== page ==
Quotes About Being 45 Years Old

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Quotes About Being 45 Years Old

Rocco was gripped with the panic he often experienced around her, around himself. He seemed to be both here now and simultaneously five years in the future looking back at this moment, at the loss of this moment. He was always sliding past the nowness of being with her, throwing himself at her like a cranked-up insincere clown for an exhausting fifteen minutes a day or getting cozy with booze in order to achieve the proper mood, and from the time she was born he had felt he was on his deathbed, remembering with regret how skittish and slippery his time with her had been. Had been, as if she were a hard thirty-seven and divorced instead of a two-year old baby, as if he were eighty-six and senile instead of forty-three and slightly overweight.
— Richard Price —

It was a mistake to think of houses, old houses, as being empty. They were filled with memories, with the faded echoes of voices. Drops of tears, drops of blood, the ring of laughter, the edge of tempers that had ebbed and flowed between the walls, into the walls, over the years.
Wasn't it, after all, a kind of life?
And there were houses, he knew it, that breathed. They carried in their wood and stone, their brick and mortar a kind of ego that was nearly, very nearly, human.

— Nora Roberts

So I'm beginning to think that when I'm fifty, sixty, seventy, eighty, ninety years old I still won't be any closer to being wise and knowledgeable. Perhaps people on their deathbeds, who have had long, long lives, seen it all, travelled the world, have had kids, been through their own personal traumas, beaten their demons and learned the harsh lessons of life will be thinking : God, people in heaven must really know it all.

— Cecelia Ahern

When I came out, when I was 17 years old, it was one of those things where I realized that there was going to be so many obstacles, but being gay doesn't mean being weak.

— Bob Harper

I didn't really know who I was, but improv had taught me that I could be anyone. I didn't have to wait to be cast-I could give myself the part. I could be an old man or a teenage babysitter or a rodeo clown. In three short years Chicago had taught me that I could decide who I was. My only job was to surround myself with people who respected and supported that choice. Being foolish was the smartest thing to do.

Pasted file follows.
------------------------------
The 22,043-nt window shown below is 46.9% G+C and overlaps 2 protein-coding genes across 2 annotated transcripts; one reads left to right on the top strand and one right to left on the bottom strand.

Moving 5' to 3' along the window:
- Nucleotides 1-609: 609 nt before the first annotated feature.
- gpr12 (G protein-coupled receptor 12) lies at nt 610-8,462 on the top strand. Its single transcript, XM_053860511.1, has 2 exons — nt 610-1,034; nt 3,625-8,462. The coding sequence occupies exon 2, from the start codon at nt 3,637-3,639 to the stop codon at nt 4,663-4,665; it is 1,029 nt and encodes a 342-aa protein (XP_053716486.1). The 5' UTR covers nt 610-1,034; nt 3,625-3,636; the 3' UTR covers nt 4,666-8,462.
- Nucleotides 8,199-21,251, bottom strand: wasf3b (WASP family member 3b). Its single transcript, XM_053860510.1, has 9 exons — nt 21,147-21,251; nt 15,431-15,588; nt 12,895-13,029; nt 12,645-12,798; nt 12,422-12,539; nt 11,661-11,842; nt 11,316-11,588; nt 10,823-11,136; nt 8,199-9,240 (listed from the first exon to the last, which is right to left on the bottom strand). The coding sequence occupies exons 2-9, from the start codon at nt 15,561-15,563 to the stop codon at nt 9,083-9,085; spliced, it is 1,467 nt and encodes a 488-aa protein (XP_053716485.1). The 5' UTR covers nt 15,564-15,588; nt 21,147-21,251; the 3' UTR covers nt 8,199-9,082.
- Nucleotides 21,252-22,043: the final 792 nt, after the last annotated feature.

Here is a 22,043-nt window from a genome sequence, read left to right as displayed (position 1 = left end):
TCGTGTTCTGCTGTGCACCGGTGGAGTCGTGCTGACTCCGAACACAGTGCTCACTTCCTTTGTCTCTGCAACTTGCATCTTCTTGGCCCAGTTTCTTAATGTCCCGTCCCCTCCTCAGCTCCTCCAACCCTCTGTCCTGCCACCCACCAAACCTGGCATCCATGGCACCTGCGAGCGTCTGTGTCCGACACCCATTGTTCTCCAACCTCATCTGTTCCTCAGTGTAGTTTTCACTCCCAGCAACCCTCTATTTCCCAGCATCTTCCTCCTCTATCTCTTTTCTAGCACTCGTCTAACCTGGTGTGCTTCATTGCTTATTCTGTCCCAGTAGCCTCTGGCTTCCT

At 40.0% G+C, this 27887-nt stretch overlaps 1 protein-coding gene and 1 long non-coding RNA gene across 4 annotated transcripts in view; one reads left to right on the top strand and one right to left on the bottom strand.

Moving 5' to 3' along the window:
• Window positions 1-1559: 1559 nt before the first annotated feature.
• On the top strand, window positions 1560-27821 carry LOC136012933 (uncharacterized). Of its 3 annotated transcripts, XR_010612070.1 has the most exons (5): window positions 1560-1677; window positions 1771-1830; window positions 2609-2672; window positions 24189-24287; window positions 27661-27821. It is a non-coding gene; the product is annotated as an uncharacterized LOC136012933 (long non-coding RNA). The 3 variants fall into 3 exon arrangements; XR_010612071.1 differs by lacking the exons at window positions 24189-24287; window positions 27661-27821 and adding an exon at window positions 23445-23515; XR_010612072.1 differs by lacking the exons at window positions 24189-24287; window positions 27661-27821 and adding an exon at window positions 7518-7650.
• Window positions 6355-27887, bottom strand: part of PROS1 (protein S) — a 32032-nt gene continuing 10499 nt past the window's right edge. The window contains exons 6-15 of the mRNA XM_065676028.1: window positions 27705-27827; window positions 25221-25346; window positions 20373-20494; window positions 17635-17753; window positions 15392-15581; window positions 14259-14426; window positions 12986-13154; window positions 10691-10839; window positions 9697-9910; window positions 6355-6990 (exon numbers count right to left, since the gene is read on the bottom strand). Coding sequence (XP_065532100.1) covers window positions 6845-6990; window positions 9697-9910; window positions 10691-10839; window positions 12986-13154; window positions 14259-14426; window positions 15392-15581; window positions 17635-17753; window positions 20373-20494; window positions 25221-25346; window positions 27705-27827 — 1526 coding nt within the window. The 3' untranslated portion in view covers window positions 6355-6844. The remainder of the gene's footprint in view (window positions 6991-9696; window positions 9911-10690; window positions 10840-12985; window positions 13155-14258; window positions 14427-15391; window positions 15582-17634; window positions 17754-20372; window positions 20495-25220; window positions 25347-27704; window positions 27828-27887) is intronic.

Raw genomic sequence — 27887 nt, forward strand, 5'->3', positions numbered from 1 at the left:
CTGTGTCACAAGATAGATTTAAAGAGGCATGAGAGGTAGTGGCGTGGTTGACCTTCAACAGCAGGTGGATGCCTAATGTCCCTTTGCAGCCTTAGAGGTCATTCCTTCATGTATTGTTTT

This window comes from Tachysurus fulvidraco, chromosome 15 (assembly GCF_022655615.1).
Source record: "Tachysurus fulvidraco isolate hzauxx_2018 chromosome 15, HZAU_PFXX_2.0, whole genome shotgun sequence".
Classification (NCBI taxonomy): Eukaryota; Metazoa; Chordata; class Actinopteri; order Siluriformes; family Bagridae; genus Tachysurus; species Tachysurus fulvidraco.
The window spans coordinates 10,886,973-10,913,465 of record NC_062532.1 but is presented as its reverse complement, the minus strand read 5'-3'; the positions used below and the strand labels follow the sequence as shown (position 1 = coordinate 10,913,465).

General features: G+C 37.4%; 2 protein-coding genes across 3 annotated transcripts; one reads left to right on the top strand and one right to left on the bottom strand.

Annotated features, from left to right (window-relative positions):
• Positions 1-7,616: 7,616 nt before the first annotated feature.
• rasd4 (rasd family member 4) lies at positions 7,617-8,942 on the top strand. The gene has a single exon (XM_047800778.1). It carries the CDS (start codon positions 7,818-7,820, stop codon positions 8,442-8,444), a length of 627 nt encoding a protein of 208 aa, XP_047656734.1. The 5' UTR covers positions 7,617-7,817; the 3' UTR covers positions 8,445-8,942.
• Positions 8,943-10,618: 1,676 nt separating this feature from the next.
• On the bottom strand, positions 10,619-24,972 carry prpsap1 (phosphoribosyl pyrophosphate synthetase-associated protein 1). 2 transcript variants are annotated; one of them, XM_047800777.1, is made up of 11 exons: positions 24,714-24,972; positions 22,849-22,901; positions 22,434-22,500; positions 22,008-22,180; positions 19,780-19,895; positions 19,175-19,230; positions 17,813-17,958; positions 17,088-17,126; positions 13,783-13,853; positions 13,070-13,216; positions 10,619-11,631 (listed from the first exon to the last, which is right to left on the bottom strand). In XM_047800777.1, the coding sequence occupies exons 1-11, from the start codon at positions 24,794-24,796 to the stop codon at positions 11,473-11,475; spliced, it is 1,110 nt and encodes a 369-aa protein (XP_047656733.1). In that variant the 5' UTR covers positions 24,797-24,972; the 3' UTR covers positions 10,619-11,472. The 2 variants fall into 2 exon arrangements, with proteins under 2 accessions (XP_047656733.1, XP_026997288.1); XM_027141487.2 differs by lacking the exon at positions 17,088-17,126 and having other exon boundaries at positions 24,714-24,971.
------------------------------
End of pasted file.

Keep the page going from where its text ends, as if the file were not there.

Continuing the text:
— Amy Poehler

But the artist began to have misgivings as the wall underwent its transformation. Bigger than any pavement project he had yet undertaken, it made him restless. Over the years, a precise cycle had entered the rhythm of his life, the cycle of arrival, creation, and obliteration. Like sleeping, waking and stretching, or eating, digesting and excreting, the cycle sang in harmony with the blood in his veins and the breath in his lungs. He learned to disdain the overlong sojourn and the procrastinated departure, for they were the progenitors of complacent routine, to be shunned at all costs. The journey
chanced, unplanned, solitary
was the thing to relish.
Now, however, his old way of life was being threatened. The agreeable neighborhood and the solidity of the long, black wall were reawakening in him the usual sources of human sorrow: a yearning for permanence, for roots, for something he could call his own ...

— Rohinton Mistry

Die young, stay pretty. Blondie, right? We think of it as a modern phenomenon, the whole youth thing, but really, consider all those great portraits, some of them centuries old. Those goddesses of Botticelli and Rubens, Goya's Maja, Madame X. Consider Manet's Olympia, which shocked at the time, he having painted his mistress with the same voluptuous adulation generally reserved for the aristocratic good girls who posed for depictions of goddesses. Hardly anyone knows anymore, and no one cares, that Olympia was Manet's whore; although there's every reason to imagine that, in life, she was foolish and vulgar and not entirely hygienic (Paris in the 1860s being what it was). She's immortal now, she's a great historic beauty, having been scrubbed clean by the attention of a great artist. And okay, we can't help but notice that Manet did not choose to paint her twenty years later, when time had started doing its work. The world has always worshipped nascence. Goddamn the world.

— Michael Cunningham

I can remember being eight years old and having infinite possibilities. But life ends up being so much less that we thought it would be when we were kids, with relationships that are so empty and stupid and brutal. If you don't find a way to break the chain and change in some way, then you wind up, as the rhyme goes: a murder of one, for sorrow.

— Adam Duritz

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